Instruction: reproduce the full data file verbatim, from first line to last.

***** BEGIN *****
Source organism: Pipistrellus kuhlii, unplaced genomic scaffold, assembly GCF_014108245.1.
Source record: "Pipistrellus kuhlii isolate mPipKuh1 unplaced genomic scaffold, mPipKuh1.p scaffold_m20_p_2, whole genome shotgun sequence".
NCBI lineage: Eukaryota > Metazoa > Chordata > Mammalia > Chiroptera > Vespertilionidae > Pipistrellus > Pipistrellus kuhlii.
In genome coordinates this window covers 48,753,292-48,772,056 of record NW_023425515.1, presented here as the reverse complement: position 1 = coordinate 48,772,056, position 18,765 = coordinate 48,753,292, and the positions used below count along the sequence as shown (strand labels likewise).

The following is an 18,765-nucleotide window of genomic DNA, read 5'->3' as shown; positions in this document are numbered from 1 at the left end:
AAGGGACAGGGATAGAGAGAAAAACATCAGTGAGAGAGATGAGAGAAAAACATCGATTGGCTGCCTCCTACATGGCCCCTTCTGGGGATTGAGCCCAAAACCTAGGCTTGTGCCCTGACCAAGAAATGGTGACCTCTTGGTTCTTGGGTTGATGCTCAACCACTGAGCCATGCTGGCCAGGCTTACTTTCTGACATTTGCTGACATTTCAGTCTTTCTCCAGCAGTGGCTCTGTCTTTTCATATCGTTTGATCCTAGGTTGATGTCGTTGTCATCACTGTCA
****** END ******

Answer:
Source organism: Pipistrellus kuhlii, unplaced genomic scaffold, assembly GCF_014108245.1.
Source record: "Pipistrellus kuhlii isolate mPipKuh1 unplaced genomic scaffold, mPipKuh1.p scaffold_m20_p_2, whole genome shotgun sequence".
NCBI lineage: Eukaryota > Metazoa > Chordata > Mammalia > Chiroptera > Vespertilionidae > Pipistrellus > Pipistrellus kuhlii.
In genome coordinates this window covers 48,753,292-48,772,056 of record NW_023425515.1, presented here as the reverse complement: position 1 = coordinate 48,772,056, position 18,765 = coordinate 48,753,292, and the positions used below count along the sequence as shown (strand labels likewise).

The following is an 18,765-nucleotide window of genomic DNA, read 5'->3' as shown; positions in this document are numbered from 1 at the left end:
AAGGGACAGGGATAGAGAGAAAAACATCAGTGAGAGAGATGAGAGAAAAACATCGATTGGCTGCCTCCTACATGGCCCCTTCTGGGGATTGAGCCCAAAACCTAGGCTTGTGCCCTGACCAAGAAATGGTGACCTCTTGGTTCTTGGGTTGATGCTCAACCACTGAGCCATGCTGGCCAGGCTTACTTTCTGACATTTGCTGACATTTCAGTCTTTCTCCAGCAGTGGCTCTGTCTTTTCATATCGTTTGATCCTAGGTTGATGTCGTTGTCATCACTGTCA